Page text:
Example 2

<?xml version=“1.0” encoding=“UTF-8”?>
<Component Name=“IFCOMMON” ComponentVersionID=“0”>
 <VersionInfo>
  <VersionedClass>
     XPath=“/InterfaceAllConfiguration”
     DeltaType =“Change”
     MajorVersion=“1”
     MinorVersion=“0”
   </VersionedClass>
 </VersionInfo>
 <Record Name=“IFGeneralRecord”
   CommonPath=“/InterfaceAllConfiguration/InterfaceConfiguration”
   Type=“Vector”
  <Property
    Name=“IPMTU”
    DeltaType =“Change”
    XPath=“/InterfaceAllConfiguration/InterfaceConfiguration/
    MTU”
    RelativePath=“MTU” />
  <Property
    Name=“OldField”
    DeltaType=“Add”
    DBColumnName=“OLDFIELD”
    XPath=“/InterfaceAllConfiguration/InterfaceConfiguration/
    OldField”
    RelativePath=“OldField”
    Type=UnsignedInt32
    DisplayName=“OldField”
    Required=“true”
    Serializable=“true”/>
   <Property
    Name=“NewField”
    DeltaType =“Delete” />
 </Record>
</Component>

As shown above in Example 2, in an embodiment, incremental version data 216 may be expressed using the XML protocol.

The incremental version data 216 obtained in step 316 may correspond to a version of the service application that reflects the changes made to the schema in step 314. However, the incremental version data 216 obtained in step 316 need not reflect the changes to the schema made in step 314, as incremental version data 216 may also correspond to an earlier version of the service application that the version associated with the base version data 214. After incremental version data 216 for a new version of the service application is received, processing proceeds to step 318.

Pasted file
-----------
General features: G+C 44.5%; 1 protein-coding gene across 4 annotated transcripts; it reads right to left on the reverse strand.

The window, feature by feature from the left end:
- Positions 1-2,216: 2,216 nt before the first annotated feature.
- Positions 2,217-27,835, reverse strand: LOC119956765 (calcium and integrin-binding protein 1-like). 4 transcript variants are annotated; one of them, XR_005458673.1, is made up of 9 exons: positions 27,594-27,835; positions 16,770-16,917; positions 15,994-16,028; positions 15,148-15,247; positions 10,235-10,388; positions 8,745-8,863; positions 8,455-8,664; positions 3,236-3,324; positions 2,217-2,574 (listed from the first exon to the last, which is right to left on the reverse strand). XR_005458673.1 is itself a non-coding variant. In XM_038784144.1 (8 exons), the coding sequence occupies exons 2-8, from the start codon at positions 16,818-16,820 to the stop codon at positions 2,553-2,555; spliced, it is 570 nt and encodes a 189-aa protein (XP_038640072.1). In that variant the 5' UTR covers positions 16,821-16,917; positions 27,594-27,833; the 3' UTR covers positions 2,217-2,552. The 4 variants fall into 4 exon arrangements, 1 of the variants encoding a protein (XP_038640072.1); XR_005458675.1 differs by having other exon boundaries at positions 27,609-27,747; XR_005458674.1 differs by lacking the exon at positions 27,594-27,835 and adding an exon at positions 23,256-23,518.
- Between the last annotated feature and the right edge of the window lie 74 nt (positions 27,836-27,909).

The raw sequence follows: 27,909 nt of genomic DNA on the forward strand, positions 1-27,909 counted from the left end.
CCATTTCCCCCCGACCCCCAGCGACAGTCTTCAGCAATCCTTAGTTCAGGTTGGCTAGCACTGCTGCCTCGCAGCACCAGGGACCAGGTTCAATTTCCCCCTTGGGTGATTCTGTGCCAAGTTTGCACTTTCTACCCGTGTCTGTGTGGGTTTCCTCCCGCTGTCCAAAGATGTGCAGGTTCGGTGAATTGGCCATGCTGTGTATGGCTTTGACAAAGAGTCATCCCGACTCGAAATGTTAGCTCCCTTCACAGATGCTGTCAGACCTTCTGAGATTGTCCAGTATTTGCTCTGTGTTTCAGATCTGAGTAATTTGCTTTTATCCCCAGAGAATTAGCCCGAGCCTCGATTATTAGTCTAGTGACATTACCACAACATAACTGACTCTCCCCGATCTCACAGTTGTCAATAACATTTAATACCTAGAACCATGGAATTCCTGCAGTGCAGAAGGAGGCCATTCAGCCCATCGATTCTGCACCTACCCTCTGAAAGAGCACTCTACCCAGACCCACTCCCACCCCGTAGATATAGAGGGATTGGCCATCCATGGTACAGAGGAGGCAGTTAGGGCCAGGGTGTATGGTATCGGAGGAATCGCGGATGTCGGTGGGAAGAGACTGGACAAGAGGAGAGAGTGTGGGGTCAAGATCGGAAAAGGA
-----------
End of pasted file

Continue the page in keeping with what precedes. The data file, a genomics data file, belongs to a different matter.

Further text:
In step 318, the incremental version data 216 is overlaid on the base version data 214 to create merged version data 218 for the new version of the service application. In an embodiment, the incremental version data 216 may be overlaid on the base version data 214 using the XML tags of the incremental version data 216 and the base version data 214.

To illustrate, the base version data 214 of Example 1 includes the following XML tags and associated data:

<VersionedClass>
 XPath=“/InterfaceAllConfiguration”
 MajorVersion=“1”
 MinorVersion=“3”
</VersionedClass>

The incremental version data 216 of Example 2 includes the following XML tags and associated data:

<VersionedClass>
 XPath=“/InterfaceAllConfiguration”
 DeltaType =“Change”
 MajorVersion=“1”
 MinorVersion=“0”
</VersionedClass>

The above XML tags illustrate that the base version data 214 is associated with version 1.3 of the service application, while the incremental version data 216 is associated with version 1.0 of the service application. The above tags also illustrate how information may be updated from a first version (identified using a set of tags in the base version data 214) to a second version (identified using the same set of tags in the incremental version data 216). By correlating data identified by a set of tags in the base version data 214 with data identified by the same set of tags in the incremental version data 216, the merged version data 218 may be created.

For illustration purposes, a sample portion of merged version data 218, based on the base version data 214 of Example 1 and the incremental version data 216 of Example 2, is provided below in Example 3. As Example 3 illustrates, the information encapsulated by the <VersionedClass> XML tag, in the merged version data 218, has been updated based on the revised information contained in the incremental version data 216.

Example 3

<?xml version=“1.0” encoding=“UTF-8”?>
<Component Name=“IFCOMMON” ComponentVersionID=“0”>
 <VersionInfo>
  <VersionedClass>
   XPath=“/InterfaceAllConfiguration”
   MajorVersion=“1”
   MinorVersion=“0”
  </VersionedClass>
 </VersionInfo>
 <Record Name=“IFGeneralRecord”
  DBTableName=“HFR_COMMON_INTERFACE_CONFIG”